Deschutes County added 970 jobs in April; 50 shy of seasonal expectations. Unemployment held steady at 4.4%; essentially unchanged from the 4.5% rate in March. Crook County added 110 jobs, which was stronger than expected. April unemployment was 6%, compared with 6.1% in March. And, in Jefferson County, the jobless rate was unchanged at 5.8%. The county added 120 jobs in April, which is a slightly slower pace than expected.
BEND, OR -- Ariel Mendez is the newest member of the Bend Parks and Recreation District board. He beat Travis Davis, 72% to 28%. As a first-time candidate, Mendez says the process was challenging; but he's ready to serve. "Now, the real work begins. I'm looking forward to actually doing the work that I set out to do. And I think that there's a real opportunity here for the parks district to help people in their daily lives in Bend, and I want to make sure the parks district is serving our community's needs in the best way that it can."
Mendez is the Board President of Bend Bikes, and has worked as a safe streets advocate. For the last three 3 years, he's been on the city's budget and transportation advisory committees. His focus will be on improving urban trail connectivity, "The District has not looked at its urban trail network as a way of getting around. They've focused on it as a means of recreation, and I think that's a big missed opportunity." He also wants to expand kids programs and affordable recreation classes.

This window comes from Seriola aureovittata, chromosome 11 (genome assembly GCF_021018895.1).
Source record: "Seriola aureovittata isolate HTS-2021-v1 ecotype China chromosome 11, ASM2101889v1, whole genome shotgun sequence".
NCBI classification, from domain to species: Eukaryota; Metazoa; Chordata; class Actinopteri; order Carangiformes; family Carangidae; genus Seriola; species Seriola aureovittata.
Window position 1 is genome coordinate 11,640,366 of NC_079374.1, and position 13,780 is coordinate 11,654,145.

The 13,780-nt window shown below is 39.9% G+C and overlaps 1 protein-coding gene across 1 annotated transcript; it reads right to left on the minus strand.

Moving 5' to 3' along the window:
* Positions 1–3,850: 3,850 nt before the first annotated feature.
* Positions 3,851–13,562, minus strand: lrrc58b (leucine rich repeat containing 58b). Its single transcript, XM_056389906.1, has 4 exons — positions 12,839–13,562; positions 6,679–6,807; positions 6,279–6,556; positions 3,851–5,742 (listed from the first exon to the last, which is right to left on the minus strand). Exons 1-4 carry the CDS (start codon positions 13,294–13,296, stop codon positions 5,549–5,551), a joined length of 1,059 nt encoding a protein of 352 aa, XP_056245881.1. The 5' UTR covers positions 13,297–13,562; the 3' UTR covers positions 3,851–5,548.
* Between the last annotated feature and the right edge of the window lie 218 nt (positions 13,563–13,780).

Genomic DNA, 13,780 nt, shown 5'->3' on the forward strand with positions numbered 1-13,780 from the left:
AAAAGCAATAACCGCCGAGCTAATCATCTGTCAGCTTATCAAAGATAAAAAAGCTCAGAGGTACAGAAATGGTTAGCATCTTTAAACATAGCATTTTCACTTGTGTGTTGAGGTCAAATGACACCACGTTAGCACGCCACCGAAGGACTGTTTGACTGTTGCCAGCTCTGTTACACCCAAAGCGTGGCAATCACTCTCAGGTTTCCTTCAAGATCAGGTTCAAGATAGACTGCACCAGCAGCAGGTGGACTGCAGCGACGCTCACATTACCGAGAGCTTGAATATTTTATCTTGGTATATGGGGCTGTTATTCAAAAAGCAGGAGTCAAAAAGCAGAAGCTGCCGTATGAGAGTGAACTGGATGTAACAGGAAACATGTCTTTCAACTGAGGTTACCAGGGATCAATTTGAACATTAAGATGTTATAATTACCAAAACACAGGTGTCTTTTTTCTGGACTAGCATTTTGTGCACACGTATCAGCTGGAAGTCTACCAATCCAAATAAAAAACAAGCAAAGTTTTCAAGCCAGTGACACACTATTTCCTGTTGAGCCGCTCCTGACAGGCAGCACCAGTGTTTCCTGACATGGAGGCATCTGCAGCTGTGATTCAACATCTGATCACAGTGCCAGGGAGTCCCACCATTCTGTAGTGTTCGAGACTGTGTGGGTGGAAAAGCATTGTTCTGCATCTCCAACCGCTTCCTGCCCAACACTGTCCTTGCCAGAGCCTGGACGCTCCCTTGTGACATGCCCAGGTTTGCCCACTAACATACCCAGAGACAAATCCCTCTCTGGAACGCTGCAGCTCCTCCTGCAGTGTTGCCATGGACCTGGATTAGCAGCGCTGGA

BEND, OR -- Local school boards are in for a few changes, after Tuesday night's election.
Female candidates swept races for Bend-La Pine Schools. Board Chair Andy High lost his Zone Three seat to Shimiko Montgomery. The Justice and Equality pastor edged out High, 53% to his 47%. With just over 55% of the vote, Caroline Skidmore beat former City Councilor Mark Capell and Chet Liew, for Zone One. For Zone Six, Melissa Barnes Dhalokia earned 70% of the vote against Michael Way and Richard Asadoorian, and Amy Tatom ran for Zone Five unopposed.
In Redmond, political newcomer Liz Goodrich handily defeated incumbent school board member Johnny Corbin, 71% to 28%. Tim Carpenter maintains his Redmond School Board seat; he ran unopposed.